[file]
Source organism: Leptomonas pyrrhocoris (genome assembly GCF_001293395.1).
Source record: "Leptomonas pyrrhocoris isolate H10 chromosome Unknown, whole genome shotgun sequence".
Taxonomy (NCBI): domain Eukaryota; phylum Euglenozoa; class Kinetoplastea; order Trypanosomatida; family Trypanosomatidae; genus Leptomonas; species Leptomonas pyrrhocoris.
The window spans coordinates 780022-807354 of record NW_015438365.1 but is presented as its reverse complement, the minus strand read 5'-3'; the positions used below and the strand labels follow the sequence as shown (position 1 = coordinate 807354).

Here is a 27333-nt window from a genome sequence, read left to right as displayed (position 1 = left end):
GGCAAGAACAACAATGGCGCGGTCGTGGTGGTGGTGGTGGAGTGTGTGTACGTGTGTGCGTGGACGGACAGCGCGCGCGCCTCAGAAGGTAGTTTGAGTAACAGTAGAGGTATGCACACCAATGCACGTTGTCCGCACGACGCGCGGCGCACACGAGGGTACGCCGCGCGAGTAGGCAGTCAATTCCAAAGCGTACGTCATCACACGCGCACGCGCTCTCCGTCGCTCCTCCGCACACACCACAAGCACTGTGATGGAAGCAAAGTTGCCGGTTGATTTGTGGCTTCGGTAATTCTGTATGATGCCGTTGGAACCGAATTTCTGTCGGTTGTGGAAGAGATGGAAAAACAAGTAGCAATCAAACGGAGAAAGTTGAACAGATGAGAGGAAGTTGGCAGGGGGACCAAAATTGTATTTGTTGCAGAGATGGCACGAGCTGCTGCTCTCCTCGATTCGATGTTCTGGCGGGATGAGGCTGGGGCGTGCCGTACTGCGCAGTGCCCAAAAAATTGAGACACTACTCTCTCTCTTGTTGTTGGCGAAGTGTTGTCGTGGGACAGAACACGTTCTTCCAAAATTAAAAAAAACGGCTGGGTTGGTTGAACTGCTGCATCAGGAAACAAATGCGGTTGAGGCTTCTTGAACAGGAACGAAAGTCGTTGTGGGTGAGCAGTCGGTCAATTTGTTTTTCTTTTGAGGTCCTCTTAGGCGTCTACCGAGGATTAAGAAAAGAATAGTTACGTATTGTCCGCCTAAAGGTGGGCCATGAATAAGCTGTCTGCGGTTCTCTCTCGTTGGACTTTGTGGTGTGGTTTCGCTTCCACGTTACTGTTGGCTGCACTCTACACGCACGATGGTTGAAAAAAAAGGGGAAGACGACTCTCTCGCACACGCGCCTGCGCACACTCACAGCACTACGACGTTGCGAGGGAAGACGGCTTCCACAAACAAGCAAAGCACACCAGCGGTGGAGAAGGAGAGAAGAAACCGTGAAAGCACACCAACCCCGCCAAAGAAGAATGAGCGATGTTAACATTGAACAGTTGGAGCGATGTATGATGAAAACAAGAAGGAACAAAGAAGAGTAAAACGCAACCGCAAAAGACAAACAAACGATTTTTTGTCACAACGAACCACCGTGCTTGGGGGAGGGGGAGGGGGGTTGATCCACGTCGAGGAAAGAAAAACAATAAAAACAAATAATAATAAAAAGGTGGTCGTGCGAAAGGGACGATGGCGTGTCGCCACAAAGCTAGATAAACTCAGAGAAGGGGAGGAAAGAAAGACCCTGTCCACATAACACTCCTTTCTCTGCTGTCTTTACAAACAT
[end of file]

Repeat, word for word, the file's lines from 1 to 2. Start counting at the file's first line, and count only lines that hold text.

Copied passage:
Source organism: Leptomonas pyrrhocoris (genome assembly GCF_001293395.1).
Source record: "Leptomonas pyrrhocoris isolate H10 chromosome Unknown, whole genome shotgun sequence".